Al Franken is on a tear. After a long and successful career, beginning on Saturday Night Live and continuing with his own network TV sitcom and the No. 1 best-seller Rush Limbaugh Is a Big Fat Idiot, his latest book, Lies (And the Lying Liars Who Tell Them): A Fair and Balanced Look at the Right, was a bestseller even before it hit bookstores. That was thanks in part to a lawsuit filed by fox News alleging that the book's subtitle violated the company's "Fair and Balanced" trademark. The suit was laughed out of court. Literally. The judge characterized it as "wholly without merit," driving home the point, as Franken describes it, that "satire is protected speech, even if the object of the satire doesn't get it." In the book, he and TeamFranken -- 14 research assistants assigned to him during a recent fellowship at Harvard's Kennedy School of Government -- take on the task of fact-checking leading figures in the right-wing media punditocracy -- Bill O'Reilly, Ann Coulter, Sean Hannity, Bernard Goldberg, and many others.
Franken's no-holds-barred style, brilliantly mixing sneering satire with incontrovertible facts, draws cheers and jeers. Progressive voters sick of being kicked in the teeth by the right are packing his book tour appearances -- 1,500 showed up at a bookstore in Austin, Texas, Dubya's old stomping grounds. Conservatives, most notably Bill O'Reilly and his fox News colleagues, have been stumbling all over themselves to counter his criticisms. Before a recent book tour appearance in St. Paul he took a few minutes for an impromptu chat with Utne about his own media consumption while getting his shoulders and back rubbed by a masseuse.
What books are on your bedside table right now?
I'm reading Paul Krugman's book The Great Unraveling and Weapons of Mass Deception by these two guys in Madison [John Stauber and Sheldon Rampton]. It's all about the Bush administration's uses of propaganda in the Iraq war. When I was working on this book, I had to absorb a huge number of right-wing books.
David Horowitz, the right-wing author and lecturer, recently published an op-ed in newspapers across the country arguing that by having the resources of Harvard behind you as you wrote this book, you had an unfair advantage over the people you write about who don't have those resources at their disposal.
He didn't challenge anything I said, though. He compared the entire endowment of Harvard with the endowment of the Heritage Foundation. But Harvard does other things like physics research. He ignored the fact that the Heritage Foundation does only one thing, and that is disseminate right-wing opinions. In fact, I was first invited to the Shorenstein Center [at Harvard] by a Republican, George Bush's cousin John Ellis -- you know, the guy who called Florida for Bush [on fox News in 2000].
Where do you get your news?
I watch a lot of PBS -- the Newshour, Frontline, [NOW with Bill] Moyers, Charlie Rose. CNN's Inside Politics. [Comedy Central's] The Daily Show -- one of the best programs on television. I'm amazed at how many people get all their news from that show.
What about newspapers, magazines?
I read The New York Times, The New Yorker. On the other side, I read the The Weekly Standard, the New York Post. I try to read columns by George Will, William Safire. I'm really glad David Brooks is in The New York Times now.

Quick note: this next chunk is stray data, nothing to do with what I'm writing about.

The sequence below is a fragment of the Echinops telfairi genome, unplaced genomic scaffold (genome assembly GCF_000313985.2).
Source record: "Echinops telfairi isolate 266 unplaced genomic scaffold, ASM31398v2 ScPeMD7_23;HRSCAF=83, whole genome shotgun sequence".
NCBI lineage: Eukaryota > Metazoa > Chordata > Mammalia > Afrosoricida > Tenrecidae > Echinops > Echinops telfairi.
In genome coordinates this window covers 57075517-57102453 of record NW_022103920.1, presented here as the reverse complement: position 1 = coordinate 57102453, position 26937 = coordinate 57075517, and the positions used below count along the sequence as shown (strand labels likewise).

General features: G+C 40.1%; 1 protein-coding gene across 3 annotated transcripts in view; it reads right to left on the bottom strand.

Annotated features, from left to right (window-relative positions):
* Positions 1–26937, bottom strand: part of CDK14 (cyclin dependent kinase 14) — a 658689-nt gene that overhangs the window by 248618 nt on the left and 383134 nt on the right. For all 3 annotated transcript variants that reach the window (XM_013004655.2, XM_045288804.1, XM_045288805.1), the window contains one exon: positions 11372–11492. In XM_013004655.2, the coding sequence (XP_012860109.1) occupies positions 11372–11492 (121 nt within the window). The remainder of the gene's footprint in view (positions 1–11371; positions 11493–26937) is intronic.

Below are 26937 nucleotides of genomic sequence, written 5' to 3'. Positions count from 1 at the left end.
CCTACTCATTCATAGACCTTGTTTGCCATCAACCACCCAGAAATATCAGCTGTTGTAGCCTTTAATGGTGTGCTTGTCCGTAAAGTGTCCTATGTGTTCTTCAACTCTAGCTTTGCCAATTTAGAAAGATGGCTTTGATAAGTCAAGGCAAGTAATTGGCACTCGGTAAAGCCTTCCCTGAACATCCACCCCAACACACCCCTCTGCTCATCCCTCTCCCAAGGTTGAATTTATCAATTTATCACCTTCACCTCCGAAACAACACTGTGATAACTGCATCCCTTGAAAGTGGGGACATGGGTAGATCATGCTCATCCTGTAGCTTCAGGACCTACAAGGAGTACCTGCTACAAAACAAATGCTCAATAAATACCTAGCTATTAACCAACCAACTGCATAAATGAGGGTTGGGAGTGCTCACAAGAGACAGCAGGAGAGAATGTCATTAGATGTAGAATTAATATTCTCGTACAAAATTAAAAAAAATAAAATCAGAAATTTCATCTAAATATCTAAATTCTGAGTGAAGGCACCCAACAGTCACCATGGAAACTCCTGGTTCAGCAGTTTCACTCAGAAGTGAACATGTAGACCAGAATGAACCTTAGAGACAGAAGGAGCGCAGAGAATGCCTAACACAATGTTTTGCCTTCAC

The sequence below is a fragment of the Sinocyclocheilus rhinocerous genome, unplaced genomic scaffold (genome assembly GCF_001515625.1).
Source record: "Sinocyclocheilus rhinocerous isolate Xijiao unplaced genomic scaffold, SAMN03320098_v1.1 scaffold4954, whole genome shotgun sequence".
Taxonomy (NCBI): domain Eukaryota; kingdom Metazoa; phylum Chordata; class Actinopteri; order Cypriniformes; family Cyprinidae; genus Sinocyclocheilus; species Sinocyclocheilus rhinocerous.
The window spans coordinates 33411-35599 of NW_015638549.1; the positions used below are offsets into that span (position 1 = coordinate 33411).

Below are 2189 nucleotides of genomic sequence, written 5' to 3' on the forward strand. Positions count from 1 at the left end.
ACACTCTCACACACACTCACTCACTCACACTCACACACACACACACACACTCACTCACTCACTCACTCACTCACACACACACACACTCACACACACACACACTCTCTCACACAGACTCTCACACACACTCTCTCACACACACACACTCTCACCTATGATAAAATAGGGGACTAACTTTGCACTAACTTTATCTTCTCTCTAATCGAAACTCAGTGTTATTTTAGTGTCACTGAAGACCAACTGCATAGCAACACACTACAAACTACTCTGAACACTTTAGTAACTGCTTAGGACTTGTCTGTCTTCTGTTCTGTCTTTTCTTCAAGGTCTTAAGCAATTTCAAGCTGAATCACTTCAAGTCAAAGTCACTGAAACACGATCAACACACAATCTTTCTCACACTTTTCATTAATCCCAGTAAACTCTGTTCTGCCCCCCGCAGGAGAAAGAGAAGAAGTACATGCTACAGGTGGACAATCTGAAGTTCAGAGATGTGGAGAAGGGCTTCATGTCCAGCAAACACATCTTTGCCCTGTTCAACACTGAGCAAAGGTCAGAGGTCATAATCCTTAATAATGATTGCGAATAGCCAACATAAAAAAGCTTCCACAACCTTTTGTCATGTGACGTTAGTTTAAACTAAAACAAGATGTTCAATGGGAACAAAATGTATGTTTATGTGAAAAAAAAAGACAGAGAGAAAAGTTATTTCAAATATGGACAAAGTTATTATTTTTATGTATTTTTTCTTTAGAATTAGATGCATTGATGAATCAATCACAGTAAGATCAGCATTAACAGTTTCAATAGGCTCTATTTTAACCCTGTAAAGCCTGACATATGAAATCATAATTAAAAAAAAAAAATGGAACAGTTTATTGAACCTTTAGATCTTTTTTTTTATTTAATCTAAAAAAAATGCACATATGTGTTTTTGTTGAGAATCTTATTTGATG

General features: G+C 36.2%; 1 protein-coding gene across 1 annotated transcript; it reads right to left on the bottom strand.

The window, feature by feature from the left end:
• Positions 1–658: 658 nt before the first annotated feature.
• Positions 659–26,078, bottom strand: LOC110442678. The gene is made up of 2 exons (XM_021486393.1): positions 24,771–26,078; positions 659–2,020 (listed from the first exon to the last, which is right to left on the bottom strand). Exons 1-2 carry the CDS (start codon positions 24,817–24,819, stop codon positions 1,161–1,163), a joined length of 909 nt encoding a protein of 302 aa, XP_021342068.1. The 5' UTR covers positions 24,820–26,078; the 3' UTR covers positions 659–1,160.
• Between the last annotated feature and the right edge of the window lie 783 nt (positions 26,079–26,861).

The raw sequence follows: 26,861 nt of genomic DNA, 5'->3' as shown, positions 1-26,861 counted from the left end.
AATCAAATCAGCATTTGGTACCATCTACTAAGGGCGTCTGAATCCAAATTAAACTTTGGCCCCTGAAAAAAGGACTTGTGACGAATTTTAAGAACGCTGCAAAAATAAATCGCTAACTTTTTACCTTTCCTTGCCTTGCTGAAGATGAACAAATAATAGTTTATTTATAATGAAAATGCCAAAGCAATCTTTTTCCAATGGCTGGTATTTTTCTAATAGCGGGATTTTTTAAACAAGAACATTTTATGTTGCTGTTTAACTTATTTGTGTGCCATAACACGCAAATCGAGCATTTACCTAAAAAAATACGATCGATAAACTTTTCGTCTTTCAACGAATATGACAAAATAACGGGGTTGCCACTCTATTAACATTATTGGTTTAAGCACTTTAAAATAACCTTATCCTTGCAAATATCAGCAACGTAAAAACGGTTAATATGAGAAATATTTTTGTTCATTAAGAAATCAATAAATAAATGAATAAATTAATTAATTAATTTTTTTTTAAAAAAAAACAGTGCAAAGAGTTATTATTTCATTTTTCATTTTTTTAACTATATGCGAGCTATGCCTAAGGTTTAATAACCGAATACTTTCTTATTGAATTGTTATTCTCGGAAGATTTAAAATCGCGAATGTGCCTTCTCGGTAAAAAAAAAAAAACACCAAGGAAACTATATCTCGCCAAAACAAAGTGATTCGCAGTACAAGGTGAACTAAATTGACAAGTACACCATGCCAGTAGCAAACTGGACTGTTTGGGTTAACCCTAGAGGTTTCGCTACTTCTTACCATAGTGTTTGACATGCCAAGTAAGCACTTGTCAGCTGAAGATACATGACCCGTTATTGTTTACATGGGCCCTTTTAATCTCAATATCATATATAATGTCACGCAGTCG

Are there any Web sites you read regularly?
I always read The Note, from ABC's political unit. It's like a daily primer for their own news team. It has lots of links to political stories. I read a lot of stories people send me via e-mail, from [British newspapers] the Guardian, the Independent, and so on.
Have you seen any good movies lately?
All my favorites, I think, are ones I haven't seen yet. I think my favorite movie right now is going to be Lost in Translation. In the last few years the greatest movie was Election [a 1999 comedy about a high-school student election, starring Matthew Broderick and Reese Witherspoon].
What kind of music do you listen to?
The Grateful Dead. I'm stuck in the '60s. I love the Eagles, Jackson Browne, Dylan, Springsteen. As for newer music, I listen to Dar Williams, Lucinda Williams.
What do you do to inspire your creativity?
The only trick I do in writing I learned from the comedian Abe Burroughs. When I was a kid, I was watching the game show Password. Burroughs said to the host, "At the end of the day, don't finish what you're writing. That way you have something to start with in the morning."
What's next for you?
I'm contemplating a radio show. This couple from Chicago, Sheldon and Anita Drobny, are starting a liberal talk-radio network called AnShell Media.
And two questions from the audience at the St. Paul reading, sponsored by the celebrated independent bookshop Ruminator Books (www.ruminator.com):
Who's your favorite liar?
Oh, there are so many. I don't have a favorite. They're all special in their own way. There are hysterical Ann Coulter lies -- well-crafted lies. There are Sean "Stupid" Hannity lies. Bill O'Reilly is now my favorite. But there's a special place in my heart for Rush Limbaugh.
Who in the Bush administration would benefit most from a visit with Stewart Smalley [Franken's famous Saturday Night Live caricature of a neurotic self-help guru]?
Let's go right to the top. In fact, is Stewart here? [Franken turns around, takes off his glasses, and gets in character.] "Hello. I'm feeling a little nervous. [lisps] I haven't spoken to a crowd this big since the National Shame Conference. I would tell the president to say to himself: 'Hello, Self. I haven't created any jobs. But that's . . . okay . . . because I'm good enough, I'm smart enough, and doggone it, almost half the people voted for me.'"